Abid said: “To continue to grow and improve profitability, the industry needs to re-set its strategic direction according to emerging customer trends. In the face of a competitive landscape, large takaful operators are developing segmentation strategies to allow them to refine their product offerings and match them to customers with a propensity to buy. Success for smaller operators will be to accelerate their digital capabilities for sales and service with the aim of reducing their operational costs. These principles apply to both personal lines as well as commercial lines and have proven to be critical strategic decisions by the more advanced insurance industry. The industry should also gear up for new solvency, accounting and regulatory reforms. These, coupled with the support of regulators in nurturing growth through stronger focus on the standardization of regulatory and Shariah framework, will provide a strong roadmap for the industry as a whole to build a sustainable and thriving ecosystem.”
“With the high potential of the internationalization of takaful, the urgency to grow and push for regional champions within high-growth and stable regions is greater than ever. This will allow the industry to leap into the next level to realize its global market potential and position it as a strong ethical-based alternative to conventional insurance,” added Abid.


Oil prices ‘likely to remain static despite output cuts’

Updated 01 October 2020

Oil prices ‘likely to remain static despite output cuts’

  • Survey points to uneven recovery with demand under threat from rising coronavirus cases

BENGALURU: Oil prices will stay near current levels this year as rising novel coronavirus cases threaten to slow the pace of demand recovery and counter output curbs by top producers, a Reuters poll showed on Wednesday.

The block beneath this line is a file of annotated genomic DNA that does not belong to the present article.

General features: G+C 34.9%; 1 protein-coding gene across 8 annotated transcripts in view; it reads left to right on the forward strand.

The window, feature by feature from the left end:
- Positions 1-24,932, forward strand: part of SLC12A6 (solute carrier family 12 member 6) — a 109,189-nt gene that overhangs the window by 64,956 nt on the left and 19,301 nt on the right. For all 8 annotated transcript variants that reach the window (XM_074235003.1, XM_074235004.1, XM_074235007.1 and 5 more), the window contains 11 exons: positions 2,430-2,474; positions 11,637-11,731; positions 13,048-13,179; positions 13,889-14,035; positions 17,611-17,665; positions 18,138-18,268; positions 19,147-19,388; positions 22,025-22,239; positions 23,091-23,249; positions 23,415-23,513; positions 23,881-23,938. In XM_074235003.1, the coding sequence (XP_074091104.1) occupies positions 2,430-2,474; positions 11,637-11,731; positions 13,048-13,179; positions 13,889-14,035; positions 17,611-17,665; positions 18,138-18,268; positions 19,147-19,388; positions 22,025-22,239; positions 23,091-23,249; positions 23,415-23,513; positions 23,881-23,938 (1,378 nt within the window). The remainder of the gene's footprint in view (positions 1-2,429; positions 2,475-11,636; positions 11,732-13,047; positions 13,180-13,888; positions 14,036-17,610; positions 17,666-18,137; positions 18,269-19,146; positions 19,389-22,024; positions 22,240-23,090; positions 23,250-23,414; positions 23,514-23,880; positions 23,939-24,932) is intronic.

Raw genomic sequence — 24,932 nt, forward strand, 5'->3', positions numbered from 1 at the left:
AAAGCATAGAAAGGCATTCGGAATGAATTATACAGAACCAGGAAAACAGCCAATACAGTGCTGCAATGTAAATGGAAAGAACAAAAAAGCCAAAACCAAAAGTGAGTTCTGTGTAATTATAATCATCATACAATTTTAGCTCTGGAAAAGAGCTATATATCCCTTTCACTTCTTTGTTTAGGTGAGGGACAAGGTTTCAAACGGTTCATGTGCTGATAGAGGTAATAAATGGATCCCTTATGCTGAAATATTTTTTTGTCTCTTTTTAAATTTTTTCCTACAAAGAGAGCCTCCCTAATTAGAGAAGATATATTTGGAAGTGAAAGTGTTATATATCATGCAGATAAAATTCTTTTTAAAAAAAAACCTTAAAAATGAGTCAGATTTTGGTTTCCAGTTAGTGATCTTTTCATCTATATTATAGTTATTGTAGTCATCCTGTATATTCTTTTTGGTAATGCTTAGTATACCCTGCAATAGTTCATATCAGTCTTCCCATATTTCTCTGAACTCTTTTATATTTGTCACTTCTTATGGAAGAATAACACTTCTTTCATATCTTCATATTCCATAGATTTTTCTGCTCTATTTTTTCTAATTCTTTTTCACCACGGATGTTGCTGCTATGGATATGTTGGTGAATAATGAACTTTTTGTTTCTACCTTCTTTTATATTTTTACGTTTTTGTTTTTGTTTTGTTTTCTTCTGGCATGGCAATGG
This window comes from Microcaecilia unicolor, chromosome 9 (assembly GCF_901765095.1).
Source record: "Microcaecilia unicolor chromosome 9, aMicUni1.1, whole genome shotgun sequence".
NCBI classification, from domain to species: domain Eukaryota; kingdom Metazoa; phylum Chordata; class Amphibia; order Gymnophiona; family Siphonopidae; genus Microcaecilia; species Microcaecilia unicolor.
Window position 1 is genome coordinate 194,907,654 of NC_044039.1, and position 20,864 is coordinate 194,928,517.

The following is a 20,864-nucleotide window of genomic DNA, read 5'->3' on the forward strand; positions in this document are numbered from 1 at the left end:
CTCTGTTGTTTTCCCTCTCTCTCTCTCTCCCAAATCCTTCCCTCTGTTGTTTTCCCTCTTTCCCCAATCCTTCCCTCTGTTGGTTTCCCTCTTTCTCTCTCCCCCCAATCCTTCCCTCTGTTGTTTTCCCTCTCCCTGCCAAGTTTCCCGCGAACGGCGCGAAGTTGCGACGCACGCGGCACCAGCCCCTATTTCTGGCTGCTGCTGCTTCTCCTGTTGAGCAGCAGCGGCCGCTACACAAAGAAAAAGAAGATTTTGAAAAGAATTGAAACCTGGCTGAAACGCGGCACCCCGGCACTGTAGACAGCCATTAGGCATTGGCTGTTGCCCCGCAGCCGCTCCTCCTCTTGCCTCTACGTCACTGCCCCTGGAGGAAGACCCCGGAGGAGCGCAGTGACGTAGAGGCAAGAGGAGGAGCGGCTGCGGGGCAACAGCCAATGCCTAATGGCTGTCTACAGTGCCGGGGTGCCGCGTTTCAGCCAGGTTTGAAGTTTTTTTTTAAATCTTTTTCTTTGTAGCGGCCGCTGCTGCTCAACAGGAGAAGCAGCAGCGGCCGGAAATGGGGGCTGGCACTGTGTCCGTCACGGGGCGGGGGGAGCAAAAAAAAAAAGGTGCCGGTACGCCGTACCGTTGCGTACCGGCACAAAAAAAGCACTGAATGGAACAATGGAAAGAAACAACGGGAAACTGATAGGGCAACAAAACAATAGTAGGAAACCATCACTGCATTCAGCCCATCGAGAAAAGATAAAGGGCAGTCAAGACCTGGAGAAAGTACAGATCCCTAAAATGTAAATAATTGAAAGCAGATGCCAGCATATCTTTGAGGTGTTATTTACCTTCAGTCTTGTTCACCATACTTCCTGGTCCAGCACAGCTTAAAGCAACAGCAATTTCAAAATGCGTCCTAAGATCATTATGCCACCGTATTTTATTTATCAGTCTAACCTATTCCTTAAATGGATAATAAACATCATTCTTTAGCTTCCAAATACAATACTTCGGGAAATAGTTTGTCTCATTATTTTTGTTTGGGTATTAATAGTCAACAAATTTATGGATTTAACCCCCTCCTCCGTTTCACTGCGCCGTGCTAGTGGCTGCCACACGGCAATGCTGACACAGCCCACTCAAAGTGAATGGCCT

The survey of 40 analysts and economists forecast benchmark Brent crude averaging $42.48 a barrel in 2020. That compares with an average of $42.54 this year and last month’s forecast of $42.75. Brent is projected to average $50.41 in 2021.

The 2020 US crude price outlook was at $38.70 per barrel versus $38.82 predicted in August. It has averaged $38.20 this year.

“As long as there is no working vaccine available, the main risk for oil prices is lower-than-expected demand,” Hans van Cleef, senior energy economist at ABN Amro said.

Global demand was seen contracting by 8 million-9.8 million bpd (barrels per day) this year, slightly less bleak than the 8 million-10 million bpd consensus last month.

“Demand recovery should still continue in our view, although at a slower pace with the easiest demand gains behind us,” said UBS analyst Giovanni Staunovo.

The recovery “will remain uneven”, he added.

Brent prices are on track for their first monthly decline in six as rising coronavirus infections across many regions, including Europe and the US brought new restrictions, while global cases surpassed 33 million.

The International Energy Agency this month cut its 2020 demand forecast by 200,000 bpd to 91.7 million bpd.

But production cuts led by the Organization of Petroleum Exporting Countries (OPEC) and its allies will offer some support to prices, analysts said, with the group curbing output by 7.7 million bpd.

“We suspect compliance with the OPEC+ deal will remain patchy but doubt that this will prevent the group from extending or even deepening its output cuts later this year,” Capital Economics analyst Caroline Bain said.